Re: [Call-home] Why not IPsec with IKEv2 + NAT-T?

Pekka Nikander <pekka.nikander@nomadiclab.com> Wed, 28 September 2005 17:25 UTC

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From: Pekka Nikander <pekka.nikander@nomadiclab.com>
Subject: Re: [Call-home] Why not IPsec with IKEv2 + NAT-T?
Date: Wed, 28 Sep 2005 19:25:07 +0200
To: Dean Willis <dean.willis@softarmor.com>
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>> I must be really dense today, but why can't we use IPsec with  
>> IKEv2 and NAT-T?
>
> You're suggesting that the managed node open an IPSEC SA back to  
> the management agent and maintain this SA persistently so that it  
> can be managed via plain old SNMP over this channel?

Not necessarily.  If the alternative is use SSH or TLS, I don't see  
any big difference in terms of CPU power or set up time compared to  
opening up an IPsec SA on demand.  In practical terms, instead of  
opening a TCP session and negotiating session keys with SSH or TLS,  
you negotiate session keys with IKEv2 and open the TCP connection  
over the SA.  As this is needed for calling home and must pass  
firewalls and NATs, that clearly needs to use UDP encapsulation  
(IPsec NAT-T), and therefore *can* be (almost) as easily implemented  
in user level as SSH or TLS, if that is an issue.

Sure, the lack of high quality open source user level IPsec  
implementations might be an impediment here, but I wouldn't consider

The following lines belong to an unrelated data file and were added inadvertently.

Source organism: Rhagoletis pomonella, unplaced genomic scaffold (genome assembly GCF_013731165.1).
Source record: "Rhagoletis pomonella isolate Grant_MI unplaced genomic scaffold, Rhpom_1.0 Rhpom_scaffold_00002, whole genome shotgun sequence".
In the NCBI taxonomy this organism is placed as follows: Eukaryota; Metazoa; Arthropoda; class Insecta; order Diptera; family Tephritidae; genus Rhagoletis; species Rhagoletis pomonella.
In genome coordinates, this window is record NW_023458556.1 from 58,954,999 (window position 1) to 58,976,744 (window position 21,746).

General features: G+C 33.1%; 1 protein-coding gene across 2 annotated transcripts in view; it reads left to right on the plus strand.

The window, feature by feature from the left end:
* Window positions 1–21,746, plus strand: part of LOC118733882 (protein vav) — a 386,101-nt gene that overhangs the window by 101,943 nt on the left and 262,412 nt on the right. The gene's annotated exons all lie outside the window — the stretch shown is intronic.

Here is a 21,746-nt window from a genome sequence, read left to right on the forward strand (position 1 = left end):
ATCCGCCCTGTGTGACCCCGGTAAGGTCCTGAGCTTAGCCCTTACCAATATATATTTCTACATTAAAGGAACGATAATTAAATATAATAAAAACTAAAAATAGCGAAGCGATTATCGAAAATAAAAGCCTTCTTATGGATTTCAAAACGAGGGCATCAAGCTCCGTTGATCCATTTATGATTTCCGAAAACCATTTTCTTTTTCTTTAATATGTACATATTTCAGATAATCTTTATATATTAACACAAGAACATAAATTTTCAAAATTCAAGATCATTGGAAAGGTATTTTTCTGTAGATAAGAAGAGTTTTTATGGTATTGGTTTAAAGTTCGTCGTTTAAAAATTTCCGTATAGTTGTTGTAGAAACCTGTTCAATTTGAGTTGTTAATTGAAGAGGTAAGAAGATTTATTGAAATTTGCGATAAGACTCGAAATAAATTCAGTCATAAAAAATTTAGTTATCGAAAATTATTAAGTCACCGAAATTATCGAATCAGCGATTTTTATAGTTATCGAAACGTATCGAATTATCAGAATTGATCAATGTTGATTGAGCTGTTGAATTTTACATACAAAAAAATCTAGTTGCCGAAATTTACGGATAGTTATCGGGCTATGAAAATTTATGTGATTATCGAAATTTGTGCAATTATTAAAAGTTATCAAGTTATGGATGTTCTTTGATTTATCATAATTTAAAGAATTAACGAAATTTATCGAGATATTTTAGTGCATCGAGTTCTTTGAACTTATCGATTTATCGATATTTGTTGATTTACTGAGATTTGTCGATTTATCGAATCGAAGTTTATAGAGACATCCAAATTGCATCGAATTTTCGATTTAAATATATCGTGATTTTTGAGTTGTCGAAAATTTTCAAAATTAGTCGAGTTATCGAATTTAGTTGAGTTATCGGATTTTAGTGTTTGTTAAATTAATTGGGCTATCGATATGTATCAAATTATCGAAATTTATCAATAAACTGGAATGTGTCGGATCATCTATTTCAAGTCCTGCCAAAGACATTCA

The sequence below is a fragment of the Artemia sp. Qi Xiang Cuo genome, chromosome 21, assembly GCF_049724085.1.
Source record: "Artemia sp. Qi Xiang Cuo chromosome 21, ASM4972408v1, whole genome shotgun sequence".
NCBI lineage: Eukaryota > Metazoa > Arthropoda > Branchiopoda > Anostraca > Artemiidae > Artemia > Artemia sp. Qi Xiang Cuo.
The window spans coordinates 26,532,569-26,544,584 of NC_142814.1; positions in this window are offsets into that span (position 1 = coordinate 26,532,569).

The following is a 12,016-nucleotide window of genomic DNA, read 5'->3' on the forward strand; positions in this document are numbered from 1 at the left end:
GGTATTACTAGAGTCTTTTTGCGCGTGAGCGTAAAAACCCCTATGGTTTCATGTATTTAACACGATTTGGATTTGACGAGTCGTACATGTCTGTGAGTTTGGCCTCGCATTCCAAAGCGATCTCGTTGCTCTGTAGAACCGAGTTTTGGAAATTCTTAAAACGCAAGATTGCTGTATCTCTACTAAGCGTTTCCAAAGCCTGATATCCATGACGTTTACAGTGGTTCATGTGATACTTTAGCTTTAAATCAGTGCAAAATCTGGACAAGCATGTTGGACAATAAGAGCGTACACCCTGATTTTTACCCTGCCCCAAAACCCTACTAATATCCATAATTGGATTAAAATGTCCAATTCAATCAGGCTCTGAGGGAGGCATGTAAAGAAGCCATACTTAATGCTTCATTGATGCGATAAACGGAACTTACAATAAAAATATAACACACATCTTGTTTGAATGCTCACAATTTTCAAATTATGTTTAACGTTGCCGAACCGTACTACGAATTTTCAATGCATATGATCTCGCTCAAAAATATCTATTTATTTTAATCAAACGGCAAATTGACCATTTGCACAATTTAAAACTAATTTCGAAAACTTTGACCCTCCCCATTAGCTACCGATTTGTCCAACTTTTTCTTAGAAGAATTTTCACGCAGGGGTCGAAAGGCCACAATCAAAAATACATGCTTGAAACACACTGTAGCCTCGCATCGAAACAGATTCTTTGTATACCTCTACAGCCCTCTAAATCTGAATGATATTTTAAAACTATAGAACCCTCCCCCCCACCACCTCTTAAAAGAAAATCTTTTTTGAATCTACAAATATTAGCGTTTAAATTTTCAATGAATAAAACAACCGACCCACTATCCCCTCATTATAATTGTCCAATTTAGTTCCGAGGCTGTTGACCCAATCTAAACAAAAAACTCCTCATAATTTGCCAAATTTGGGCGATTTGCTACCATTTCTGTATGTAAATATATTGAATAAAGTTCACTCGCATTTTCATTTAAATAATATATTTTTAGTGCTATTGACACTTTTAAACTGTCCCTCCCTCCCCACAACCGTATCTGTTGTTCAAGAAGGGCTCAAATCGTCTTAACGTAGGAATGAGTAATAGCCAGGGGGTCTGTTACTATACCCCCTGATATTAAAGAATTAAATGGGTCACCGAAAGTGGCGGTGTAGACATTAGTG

it *that* hard to go and create one.

The potential benefit is that you don't need to change your  
application model that much, and that you may even be able to use  
current credentials more easily.

>> So, what I am missing?

<snipping arguments on nailing up>

> There's also an issue with many older but widely deployed  
> residential NAT routers that allow only one (or a fixed, relatively  
> small number of) IPSEC connections to pass-through.

I don't see that an issue if you are using UDP encapsulation anyway.   
But, again, maybe I am missing something here.

> This has led to discussions about using some non-SNMP mechanism to  
> "kick" the managed node and tell it to build up a connection to its  
> management agent.

AFAICT, that is a different question and basically orthogonal on  
whether you want to use IPsec, SSH or TLS for security.  On-demand  
IPsec, as alluded above, also needs such "kicking".

--Pekka Nikander


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